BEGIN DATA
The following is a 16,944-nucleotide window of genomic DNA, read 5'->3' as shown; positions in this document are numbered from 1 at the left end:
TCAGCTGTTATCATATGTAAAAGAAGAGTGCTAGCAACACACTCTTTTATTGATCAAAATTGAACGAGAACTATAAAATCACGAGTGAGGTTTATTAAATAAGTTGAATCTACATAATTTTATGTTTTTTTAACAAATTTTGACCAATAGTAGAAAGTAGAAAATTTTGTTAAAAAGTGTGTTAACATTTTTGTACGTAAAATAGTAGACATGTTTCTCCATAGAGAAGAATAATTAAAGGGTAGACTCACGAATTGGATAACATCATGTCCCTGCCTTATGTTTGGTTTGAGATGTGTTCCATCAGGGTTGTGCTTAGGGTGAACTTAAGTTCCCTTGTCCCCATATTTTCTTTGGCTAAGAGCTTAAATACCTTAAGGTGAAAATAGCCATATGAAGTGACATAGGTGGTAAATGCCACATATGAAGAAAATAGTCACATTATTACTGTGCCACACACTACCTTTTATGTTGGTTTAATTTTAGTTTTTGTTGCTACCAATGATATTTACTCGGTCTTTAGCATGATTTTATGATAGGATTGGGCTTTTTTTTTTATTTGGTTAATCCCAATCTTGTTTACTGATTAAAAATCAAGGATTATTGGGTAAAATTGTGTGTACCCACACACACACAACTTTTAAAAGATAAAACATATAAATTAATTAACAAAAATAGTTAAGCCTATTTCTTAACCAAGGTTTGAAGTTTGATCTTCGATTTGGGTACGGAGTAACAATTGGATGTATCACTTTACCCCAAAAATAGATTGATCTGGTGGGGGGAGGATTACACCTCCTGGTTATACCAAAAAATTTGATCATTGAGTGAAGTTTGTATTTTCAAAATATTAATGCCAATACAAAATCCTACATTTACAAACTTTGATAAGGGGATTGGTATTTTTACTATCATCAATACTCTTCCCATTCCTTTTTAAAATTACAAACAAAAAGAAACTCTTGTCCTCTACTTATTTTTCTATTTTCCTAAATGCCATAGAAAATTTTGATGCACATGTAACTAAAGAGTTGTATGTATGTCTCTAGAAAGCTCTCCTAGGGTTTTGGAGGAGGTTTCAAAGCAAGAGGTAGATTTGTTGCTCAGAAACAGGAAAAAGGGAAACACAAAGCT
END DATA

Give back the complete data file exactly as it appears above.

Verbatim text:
The following is a 16,944-nucleotide window of genomic DNA, read 5'->3' as shown; positions in this document are numbered from 1 at the left end:
TCAGCTGTTATCATATGTAAAAGAAGAGTGCTAGCAACACACTCTTTTATTGATCAAAATTGAACGAGAACTATAAAATCACGAGTGAGGTTTATTAAATAAGTTGAATCTACATAATTTTATGTTTTTTTAACAAATTTTGACCAATAGTAGAAAGTAGAAAATTTTGTTAAAAAGTGTGTTAACATTTTTGTACGTAAAATAGTAGACATGTTTCTCCATAGAGAAGAATAATTAAAGGGTAGACTCACGAATTGGATAACATCATGTCCCTGCCTTATGTTTGGTTTGAGATGTGTTCCATCAGGGTTGTGCTTAGGGTGAACTTAAGTTCCCTTGTCCCCATATTTTCTTTGGCTAAGAGCTTAAATACCTTAAGGTGAAAATAGCCATATGAAGTGACATAGGTGGTAAATGCCACATATGAAGAAAATAGTCACATTATTACTGTGCCACACACTACCTTTTATGTTGGTTTAATTTTAGTTTTTGTTGCTACCAATGATATTTACTCGGTCTTTAGCATGATTTTATGATAGGATTGGGCTTTTTTTTTTATTTGGTTAATCCCAATCTTGTTTACTGATTAAAAATCAAGGATTATTGGGTAAAATTGTGTGTACCCACACACACACAACTTTTAAAAGATAAAACATATAAATTAATTAACAAAAATAGTTAAGCCTATTTCTTAACCAAGGTTTGAAGTTTGATCTTCGATTTGGGTACGGAGTAACAATTGGATGTATCACTTTACCCCAAAAATAGATTGATCTGGTGGGGGGAGGATTACACCTCCTGGTTATACCAAAAAATTTGATCATTGAGTGAAGTTTGTATTTTCAAAATATTAATGCCAATACAAAATCCTACATTTACAAACTTTGATAAGGGGATTGGTATTTTTACTATCATCAATACTCTTCCCATTCCTTTTTAAAATTACAAACAAAAAGAAACTCTTGTCCTCTACTTATTTTTCTATTTTCCTAAATGCCATAGAAAATTTTGATGCACATGTAACTAAAGAGTTGTATGTATGTCTCTAGAAAGCTCTCCTAGGGTTTTGGAGGAGGTTTCAAAGCAAGAGGTAGATTTGTTGCTCAGAAACAGGAAAAAGGGAAACACAAAGCT